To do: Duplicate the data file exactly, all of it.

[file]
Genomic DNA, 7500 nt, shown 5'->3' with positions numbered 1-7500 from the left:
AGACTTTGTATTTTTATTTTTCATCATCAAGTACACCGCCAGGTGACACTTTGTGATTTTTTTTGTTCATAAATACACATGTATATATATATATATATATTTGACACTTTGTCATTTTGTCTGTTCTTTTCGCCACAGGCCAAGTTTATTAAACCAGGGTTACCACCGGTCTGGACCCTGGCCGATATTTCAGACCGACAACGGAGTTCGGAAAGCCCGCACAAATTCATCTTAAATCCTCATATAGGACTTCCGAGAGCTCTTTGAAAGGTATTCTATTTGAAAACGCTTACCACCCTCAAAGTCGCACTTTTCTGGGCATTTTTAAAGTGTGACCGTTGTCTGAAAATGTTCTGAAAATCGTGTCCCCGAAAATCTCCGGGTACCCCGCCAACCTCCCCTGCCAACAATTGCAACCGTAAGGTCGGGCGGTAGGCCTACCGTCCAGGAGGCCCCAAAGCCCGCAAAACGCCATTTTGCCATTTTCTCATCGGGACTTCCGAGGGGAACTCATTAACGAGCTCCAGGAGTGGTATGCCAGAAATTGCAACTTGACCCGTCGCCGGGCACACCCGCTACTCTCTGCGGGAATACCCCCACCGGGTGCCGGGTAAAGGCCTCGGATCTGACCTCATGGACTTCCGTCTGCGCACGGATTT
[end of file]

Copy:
Genomic DNA, 7500 nt, shown 5'->3' with positions numbered 1-7500 from the left:
AGACTTTGTATTTTTATTTTTCATCATCAAGTACACCGCCAGGTGACACTTTGTGATTTTTTTTGTTCATAAATACACATGTATATATATATATATATATTTGACACTTTGTCATTTTGTCTGTTCTTTTCGCCACAGGCCAAGTTTATTAAACCAGGGTTACCACCGGTCTGGACCCTGGCCGATATTTCAGACCGACAACGGAGTTCGGAAAGCCCGCACAAATTCATCTTAAATCCTCATATAGGACTTCCGAGAGCTCTTTGAAAGGTATTCTATTTGAAAACGCTTACCACCCTCAAAGTCGCACTTTTCTGGGCATTTTTAAAGTGTGACCGTTGTCTGAAAATGTTCTGAAAATCGTGTCCCCGAAAATCTCCGGGTACCCCGCCAACCTCCCCTGCCAACAATTGCAACCGTAAGGTCGGGCGGTAGGCCTACCGTCCAGGAGGCCCCAAAGCCCGCAAAACGCCATTTTGCCATTTTCTCATCGGGACTTCCGAGGGGAACTCATTAACGAGCTCCAGGAGTGGTATGCCAGAAATTGCAACTTGACCCGTCGCCGGGCACACCCGCTACTCTCTGCGGGAATACCCCCACCGGGTGCCGGGTAAAGGCCTCGGATCTGACCTCATGGACTTCCGTCTGCGCACGGATTT